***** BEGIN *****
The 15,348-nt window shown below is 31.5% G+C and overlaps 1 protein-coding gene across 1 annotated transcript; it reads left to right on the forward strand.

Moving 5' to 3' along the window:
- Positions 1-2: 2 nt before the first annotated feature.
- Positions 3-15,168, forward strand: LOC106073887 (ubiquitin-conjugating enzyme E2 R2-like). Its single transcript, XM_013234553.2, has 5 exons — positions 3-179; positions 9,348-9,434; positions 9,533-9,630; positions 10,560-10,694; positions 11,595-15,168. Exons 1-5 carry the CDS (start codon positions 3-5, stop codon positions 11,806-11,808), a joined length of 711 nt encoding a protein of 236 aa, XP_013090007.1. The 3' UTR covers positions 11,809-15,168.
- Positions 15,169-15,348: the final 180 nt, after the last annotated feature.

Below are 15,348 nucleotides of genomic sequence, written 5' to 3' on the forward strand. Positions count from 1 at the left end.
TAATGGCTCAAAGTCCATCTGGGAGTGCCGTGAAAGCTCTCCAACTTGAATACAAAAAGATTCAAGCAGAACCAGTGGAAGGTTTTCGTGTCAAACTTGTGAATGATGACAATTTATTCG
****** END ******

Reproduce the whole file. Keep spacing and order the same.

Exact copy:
The 15,348-nt window shown below is 31.5% G+C and overlaps 1 protein-coding gene across 1 annotated transcript; it reads left to right on the forward strand.

Moving 5' to 3' along the window:
- Positions 1-2: 2 nt before the first annotated feature.
- Positions 3-15,168, forward strand: LOC106073887 (ubiquitin-conjugating enzyme E2 R2-like). Its single transcript, XM_013234553.2, has 5 exons — positions 3-179; positions 9,348-9,434; positions 9,533-9,630; positions 10,560-10,694; positions 11,595-15,168. Exons 1-5 carry the CDS (start codon positions 3-5, stop codon positions 11,806-11,808), a joined length of 711 nt encoding a protein of 236 aa, XP_013090007.1. The 3' UTR covers positions 11,809-15,168.
- Positions 15,169-15,348: the final 180 nt, after the last annotated feature.

Below are 15,348 nucleotides of genomic sequence, written 5' to 3' on the forward strand. Positions count from 1 at the left end.
TAATGGCTCAAAGTCCATCTGGGAGTGCCGTGAAAGCTCTCCAACTTGAATACAAAAAGATTCAAGCAGAACCAGTGGAAGGTTTTCGTGTCAAACTTGTGAATGATGACAATTTATTCG